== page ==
The United States invaded Iraq in 2003. Almost immediately multiple insurgencies sprang up. Then Al Qaeda in Mesopotamia (AQIM) appeared .to make things still worse by fomenting a brutal civil war between the Shi’ite majority and the Sunni minority. Eventually, Iraqis and Americans came to their senses. Together, they destroyed AQIM and killed its leader Zarkawi. The few survivors of AQIM slunk away to neighboring Syria. Here they found safety as it was a foreign country plunged into a civil war in which neither the Americans nor the Iraqis wanted to engage themselves. The Syrian civil war radicalized some of its participants. Some of these joined with the remnants of AQIM, which re-branded itself as the Islamic State in Iraq and Syria. Eastern Syria is thinly populated in comparison with the western parts of the one-time country. Government forces were stretched thin as well. ISIS established its rule over the area. From this base it invaded Iraq in 2014. An Iraqi army rotted by corruption and sectarianism in the years after the Americans had withdrawn collapsed. ISIS proclaimed a “caliphate.”
It was not to be, not for very long anyway. ISIS fielded highly-motivated irregular soldiers without heavy weapons. They could win where they were out against weak and distracted armies like those of Syria or Iraq. They could never prevail against well-armed conventional forces like those of Turkey or Iran (or Israel if they made too much progress in that direction). Iran sent military advisers and “volunteers” to help direct the Shi’ite militias, and called in Hezbollah fighters from Lebanon. The Americans re-entered the fray with Special Forces. More importantly, they mobilized the Kurds against ISIS.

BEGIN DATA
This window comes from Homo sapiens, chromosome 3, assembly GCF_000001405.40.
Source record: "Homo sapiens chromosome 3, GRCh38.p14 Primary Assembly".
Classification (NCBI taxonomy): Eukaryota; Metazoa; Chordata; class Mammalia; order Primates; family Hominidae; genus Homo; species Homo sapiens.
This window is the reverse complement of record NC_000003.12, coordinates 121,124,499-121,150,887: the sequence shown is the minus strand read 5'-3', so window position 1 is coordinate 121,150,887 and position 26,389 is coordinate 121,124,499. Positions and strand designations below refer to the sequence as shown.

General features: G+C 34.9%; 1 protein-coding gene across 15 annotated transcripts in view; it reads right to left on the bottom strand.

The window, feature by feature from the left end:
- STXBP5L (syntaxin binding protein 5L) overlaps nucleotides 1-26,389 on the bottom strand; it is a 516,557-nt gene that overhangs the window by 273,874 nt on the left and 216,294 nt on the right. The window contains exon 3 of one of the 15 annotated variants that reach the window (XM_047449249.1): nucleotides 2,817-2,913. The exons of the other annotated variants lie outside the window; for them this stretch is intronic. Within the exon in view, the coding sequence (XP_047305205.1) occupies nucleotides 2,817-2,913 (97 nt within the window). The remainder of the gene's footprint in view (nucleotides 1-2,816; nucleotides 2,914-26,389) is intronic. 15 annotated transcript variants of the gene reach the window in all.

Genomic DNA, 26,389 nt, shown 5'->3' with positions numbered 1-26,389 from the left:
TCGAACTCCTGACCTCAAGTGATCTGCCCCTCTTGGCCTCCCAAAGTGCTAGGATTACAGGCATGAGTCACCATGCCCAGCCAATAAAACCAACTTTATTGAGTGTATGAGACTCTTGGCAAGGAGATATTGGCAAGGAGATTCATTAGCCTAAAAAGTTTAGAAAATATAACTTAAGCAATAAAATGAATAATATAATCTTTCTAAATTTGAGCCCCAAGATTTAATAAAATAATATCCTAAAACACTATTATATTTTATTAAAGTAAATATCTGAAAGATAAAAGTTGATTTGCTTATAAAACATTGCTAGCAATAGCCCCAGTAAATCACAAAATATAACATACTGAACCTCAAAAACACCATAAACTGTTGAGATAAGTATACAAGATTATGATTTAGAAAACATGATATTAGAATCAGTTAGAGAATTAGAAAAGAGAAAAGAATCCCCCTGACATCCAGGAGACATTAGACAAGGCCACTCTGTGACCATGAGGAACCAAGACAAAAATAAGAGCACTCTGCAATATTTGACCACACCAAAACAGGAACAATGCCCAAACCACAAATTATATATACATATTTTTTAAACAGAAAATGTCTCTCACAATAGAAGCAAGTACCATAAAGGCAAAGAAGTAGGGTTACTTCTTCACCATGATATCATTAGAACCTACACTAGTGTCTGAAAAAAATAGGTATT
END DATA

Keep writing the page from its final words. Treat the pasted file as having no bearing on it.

Now ISIS has been effectively destroyed in both Iraq and Syria. However, if ISIS is defeated, “ISISism” is not. During its brief run of successes, ISIS won the loyalty of other radical Islamist groups in places as far apart as West Africa, Afghanistan, and Indonesia. The dame factors that attracted Islamist volunteers from all over to Syria and Iraq still seem to draw new volunteers to the new hot spots. Then there is the potential for “lone wolf” attacks.
In May 2018, several families (with children in tow) attacked churches in Surabaya, Indonesia, while a young Chechen ran amok with a knife in Paris. The ISIS affiliate in Afghanistan has been launching attacks on civilians, rather than concentrating on military or government targets. Four American soldiers were killed in a fire-fight with Islamists in Niger.
Is an organizational or institutional approach to this problem really helpful? Before there was ISIS, there was Al Qaeda. Before there was Al Qaeda there were the “Arab Afghans” who went to fight the Soviets. There are subtle variations in radical Islamist ideology and there are ambitious, unhinged men eager to claim the mantle of leadership.
What seems to matter most is not the particular group or leader. Rather, it is vital to understand and address the basic conditions that turn a relatively small number of people into serious problems. For the sake of discussion, consider whether one source for the adherents of radical Islamism are the awful failed governments and societies across much of the developing world. For the sake of further discussion, consider whether it is in just such places that the radicals have the best hope of operating. Eventually, both questions lead to Pakistan—and its nukes.
 Yaroslav Trofimov, “Faraway ISIS Branches Grow as Group Fades in Syria, Iraq,” WSJ, 18 May 2018.